Building Democracy in Japan
How is democracy made real? How does an undemocratic country create new institutions and transform its polity such that democratic values and practices become integral parts of its political culture? These are some of the most pressing questions of our times, and they are the central inquiry of Building Democracy in Japan. Using the Japanese experience as starting point, this book develops a new approach to the study of democratization that examines state-society interactions as a country adjusts its existing political culture to accommodate new democratic values, institutions, and practices. With reference to the country's history, the book focuses on how democracy is experienced in contemporary Japan, highlighting the important role of generational change in facilitating both gradual adjustments as well as dramatic transformation in Japanese politics.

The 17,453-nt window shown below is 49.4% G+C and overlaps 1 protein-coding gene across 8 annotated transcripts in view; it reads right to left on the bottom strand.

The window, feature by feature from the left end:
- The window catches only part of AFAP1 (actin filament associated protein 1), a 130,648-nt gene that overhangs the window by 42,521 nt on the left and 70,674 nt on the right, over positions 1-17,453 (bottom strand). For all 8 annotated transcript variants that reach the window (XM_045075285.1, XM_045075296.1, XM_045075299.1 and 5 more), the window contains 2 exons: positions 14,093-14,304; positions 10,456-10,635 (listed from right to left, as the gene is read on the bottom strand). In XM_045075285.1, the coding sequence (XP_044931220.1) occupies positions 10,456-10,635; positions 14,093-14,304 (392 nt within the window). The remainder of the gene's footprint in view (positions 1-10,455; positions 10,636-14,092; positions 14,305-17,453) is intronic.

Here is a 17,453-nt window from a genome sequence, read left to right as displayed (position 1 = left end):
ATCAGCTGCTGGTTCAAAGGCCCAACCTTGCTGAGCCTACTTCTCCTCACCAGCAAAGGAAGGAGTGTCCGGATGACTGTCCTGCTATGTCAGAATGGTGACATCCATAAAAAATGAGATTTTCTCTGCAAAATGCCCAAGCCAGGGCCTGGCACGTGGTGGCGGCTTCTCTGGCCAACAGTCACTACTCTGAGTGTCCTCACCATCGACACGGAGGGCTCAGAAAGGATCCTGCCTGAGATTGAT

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1 Making Democracy Real
2 The Tipping Point Model of Generational Change
3 Building the Institutions of Democracy 18531990
4 Power to the People Democratization of the Government
5 From State to Society Democratization of Traditional CommunityBased Organizations
6 Inclusive Diversity NewStyle Civil Society Organizations and Japanese Democracy
7 More Access but Less Power? Women in Japanese Politics
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